PowerPoint Template

Report
Freed to care
Proud to nurse
Supporting Health Professionals
through a Career Crisis
Opportunities or Threats ?
Pauline Cook RN, BN. ADN
Competency Review Advisor
New Zealand Nurses Organisation
www.nzno.org.nz
Freed to care
Proud to nurse
Outline for this session
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Information about NZ legislative
framework
Competence issues or concerns
A practise crisis
Pathways to recovery
Tools to help nurses maintain their
competence
www.nzno.org.nz
Freed to care
Proud to nurse
Legislative framework for safety
in health services in NZ
Applies to all health services
www.nzno.org.nz
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Proud to nurse
Legislation
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Accident Compensation Act 2001
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Health and Disability
Commissioner Act 1994
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Health Practitioners Competence
Assurance Act 2003
www.nzno.org.nz
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Proud to nurse
Accident Compensation Act 2001
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Comprehensive, no-fault personal injury
cover for all New Zealand residents and
visitors to New Zealand
This can include a wide range of
services, from:
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payment towards treatment
help around the home during recovery
income support to cover the period off
work because of injury
 Develop and Promote injury prevention
programmes and strategies
www.nzno.org.nz
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Health and Disability Commissioner
Act 1994
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Code of Consumer Rights when receiving a
health or disability service
Provides an independent advocacy service
Investigates complaints and possible
breaches of the Code
Refers to other agencies i.e.
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Human Rights Commission
Ministry of Health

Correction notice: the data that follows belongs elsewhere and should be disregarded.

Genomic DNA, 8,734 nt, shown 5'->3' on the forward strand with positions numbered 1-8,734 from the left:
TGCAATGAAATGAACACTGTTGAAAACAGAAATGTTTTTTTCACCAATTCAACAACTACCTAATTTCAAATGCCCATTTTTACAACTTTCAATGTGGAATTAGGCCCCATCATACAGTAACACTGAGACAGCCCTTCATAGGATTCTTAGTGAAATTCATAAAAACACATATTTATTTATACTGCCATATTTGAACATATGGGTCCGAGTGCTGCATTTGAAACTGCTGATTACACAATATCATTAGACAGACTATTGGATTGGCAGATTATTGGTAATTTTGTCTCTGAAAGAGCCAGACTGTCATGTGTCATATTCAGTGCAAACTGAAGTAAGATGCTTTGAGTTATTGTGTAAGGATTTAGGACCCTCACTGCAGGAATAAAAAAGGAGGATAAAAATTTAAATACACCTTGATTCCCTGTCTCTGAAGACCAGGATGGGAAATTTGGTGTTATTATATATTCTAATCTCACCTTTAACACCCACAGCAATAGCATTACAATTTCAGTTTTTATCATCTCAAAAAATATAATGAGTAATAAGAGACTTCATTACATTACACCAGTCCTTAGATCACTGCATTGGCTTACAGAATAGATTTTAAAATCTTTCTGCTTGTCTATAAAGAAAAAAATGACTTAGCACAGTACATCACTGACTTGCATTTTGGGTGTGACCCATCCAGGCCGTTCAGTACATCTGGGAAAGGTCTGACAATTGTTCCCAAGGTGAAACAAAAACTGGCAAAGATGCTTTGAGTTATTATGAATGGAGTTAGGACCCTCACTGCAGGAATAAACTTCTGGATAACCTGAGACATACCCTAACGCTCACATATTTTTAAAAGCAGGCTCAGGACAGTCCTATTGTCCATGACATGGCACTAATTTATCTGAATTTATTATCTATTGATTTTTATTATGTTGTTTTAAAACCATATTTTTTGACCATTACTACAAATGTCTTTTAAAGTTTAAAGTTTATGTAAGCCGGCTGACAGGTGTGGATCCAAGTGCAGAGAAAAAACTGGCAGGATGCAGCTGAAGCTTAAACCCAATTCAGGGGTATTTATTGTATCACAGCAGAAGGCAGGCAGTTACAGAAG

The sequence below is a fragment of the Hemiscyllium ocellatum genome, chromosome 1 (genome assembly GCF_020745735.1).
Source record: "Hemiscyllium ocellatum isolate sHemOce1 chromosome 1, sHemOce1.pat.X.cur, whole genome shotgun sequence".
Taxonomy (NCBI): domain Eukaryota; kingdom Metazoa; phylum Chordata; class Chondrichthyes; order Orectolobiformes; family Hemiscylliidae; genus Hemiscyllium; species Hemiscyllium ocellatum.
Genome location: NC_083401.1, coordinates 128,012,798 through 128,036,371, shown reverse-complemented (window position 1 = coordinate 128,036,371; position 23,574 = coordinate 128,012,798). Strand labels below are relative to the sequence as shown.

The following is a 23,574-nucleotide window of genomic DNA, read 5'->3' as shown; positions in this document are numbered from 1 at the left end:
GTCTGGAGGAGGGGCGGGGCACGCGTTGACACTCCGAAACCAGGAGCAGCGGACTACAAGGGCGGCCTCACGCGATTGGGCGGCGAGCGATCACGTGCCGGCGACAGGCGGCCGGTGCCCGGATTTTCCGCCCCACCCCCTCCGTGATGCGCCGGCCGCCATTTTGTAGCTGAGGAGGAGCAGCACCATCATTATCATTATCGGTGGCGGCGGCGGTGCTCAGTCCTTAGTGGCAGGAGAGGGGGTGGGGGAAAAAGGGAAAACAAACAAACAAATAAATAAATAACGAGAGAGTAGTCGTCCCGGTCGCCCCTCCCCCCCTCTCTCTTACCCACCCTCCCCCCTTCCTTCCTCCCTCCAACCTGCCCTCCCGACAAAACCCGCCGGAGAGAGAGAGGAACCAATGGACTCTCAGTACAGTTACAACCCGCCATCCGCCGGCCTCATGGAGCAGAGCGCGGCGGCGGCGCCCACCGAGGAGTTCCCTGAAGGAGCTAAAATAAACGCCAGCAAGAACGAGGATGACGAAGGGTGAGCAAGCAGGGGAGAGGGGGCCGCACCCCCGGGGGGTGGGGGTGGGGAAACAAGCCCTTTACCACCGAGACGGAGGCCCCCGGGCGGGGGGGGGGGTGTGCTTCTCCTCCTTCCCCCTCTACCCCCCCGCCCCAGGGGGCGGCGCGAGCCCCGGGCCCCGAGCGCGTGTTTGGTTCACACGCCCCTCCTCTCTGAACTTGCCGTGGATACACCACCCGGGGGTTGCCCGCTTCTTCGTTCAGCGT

Regulatory Bodies such as Medical Council/
Nursing Council
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Health Practitioners Competence
Assurance Act 2003 (HPCA)
To protect the health and safety of members of
the public by providing for mechanisms to
ensure that health practitioners are competent
and fit to practise their professions
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Registration and practising certificates
for health practitioners
Competence, fitness to practise and
quality assurance
Complaints and discipline
www.nzno.org.nz
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Competence issues and
concerns
www.nzno.org.nz
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Section 36: When authority may review
health practitioners competence
Authority to undertake a Competence Review
(4) The responsible authority may at any time
review the competency of a practitioner who
holds a current practising certificate, whether
or not –
(a)
(b)
there is reason to believe that the
practitioner’s competence may be deficient,
or
the authority receives a notice of the kind
described in subsection (2).
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Section 34 Notification that practice below
required standard of competence
If a health practitioner has reason to believe
that another heath practitioner may pose a
risk of harm to the public by practising
below the required standard of competence,
the health practitioner may give the
Registrar of the authority that the health
practitioner is registered with written notice
of the reasons on which that belief is based.
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Nursing Council’s responsibility
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The Council is not wanting to establish
who was right or wrong related to the
concerns raised, but:
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They need to determine whether the
nurse is safe to practise and/or
whether they pose a risk of harm to the